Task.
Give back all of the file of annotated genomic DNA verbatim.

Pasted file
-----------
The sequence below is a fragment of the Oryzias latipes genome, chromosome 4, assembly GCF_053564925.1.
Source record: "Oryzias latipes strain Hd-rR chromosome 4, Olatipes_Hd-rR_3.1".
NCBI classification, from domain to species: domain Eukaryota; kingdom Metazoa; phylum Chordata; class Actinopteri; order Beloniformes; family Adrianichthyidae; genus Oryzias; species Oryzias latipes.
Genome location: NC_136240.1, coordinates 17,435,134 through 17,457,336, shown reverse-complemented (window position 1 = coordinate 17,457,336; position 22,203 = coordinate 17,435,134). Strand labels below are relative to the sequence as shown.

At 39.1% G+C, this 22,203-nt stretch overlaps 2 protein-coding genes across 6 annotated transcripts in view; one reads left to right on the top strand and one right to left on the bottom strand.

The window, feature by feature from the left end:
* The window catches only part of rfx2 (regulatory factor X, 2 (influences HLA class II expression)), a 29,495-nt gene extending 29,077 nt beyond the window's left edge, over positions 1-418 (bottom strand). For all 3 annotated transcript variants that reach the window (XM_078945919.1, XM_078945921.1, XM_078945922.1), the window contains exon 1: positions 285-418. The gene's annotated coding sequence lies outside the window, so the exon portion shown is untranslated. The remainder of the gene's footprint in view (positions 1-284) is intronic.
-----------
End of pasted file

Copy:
The sequence below is a fragment of the Oryzias latipes genome, chromosome 4, assembly GCF_053564925.1.
Source record: "Oryzias latipes strain Hd-rR chromosome 4, Olatipes_Hd-rR_3.1".
NCBI classification, from domain to species: domain Eukaryota; kingdom Metazoa; phylum Chordata; class Actinopteri; order Beloniformes; family Adrianichthyidae; genus Oryzias; species Oryzias latipes.
Genome location: NC_136240.1, coordinates 17,435,134 through 17,457,336, shown reverse-complemented (window position 1 = coordinate 17,457,336; position 22,203 = coordinate 17,435,134). Strand labels below are relative to the sequence as shown.

At 39.1% G+C, this 22,203-nt stretch overlaps 2 protein-coding genes across 6 annotated transcripts in view; one reads left to right on the top strand and one right to left on the bottom strand.

The window, feature by feature from the left end:
* The window catches only part of rfx2 (regulatory factor X, 2 (influences HLA class II expression)), a 29,495-nt gene extending 29,077 nt beyond the window's left edge, over positions 1-418 (bottom strand). For all 3 annotated transcript variants that reach the window (XM_078945919.1, XM_078945921.1, XM_078945922.1), the window contains exon 1: positions 285-418. The gene's annotated coding sequence lies outside the window, so the exon portion shown is untranslated. The remainder of the gene's footprint in view (positions 1-284) is intronic.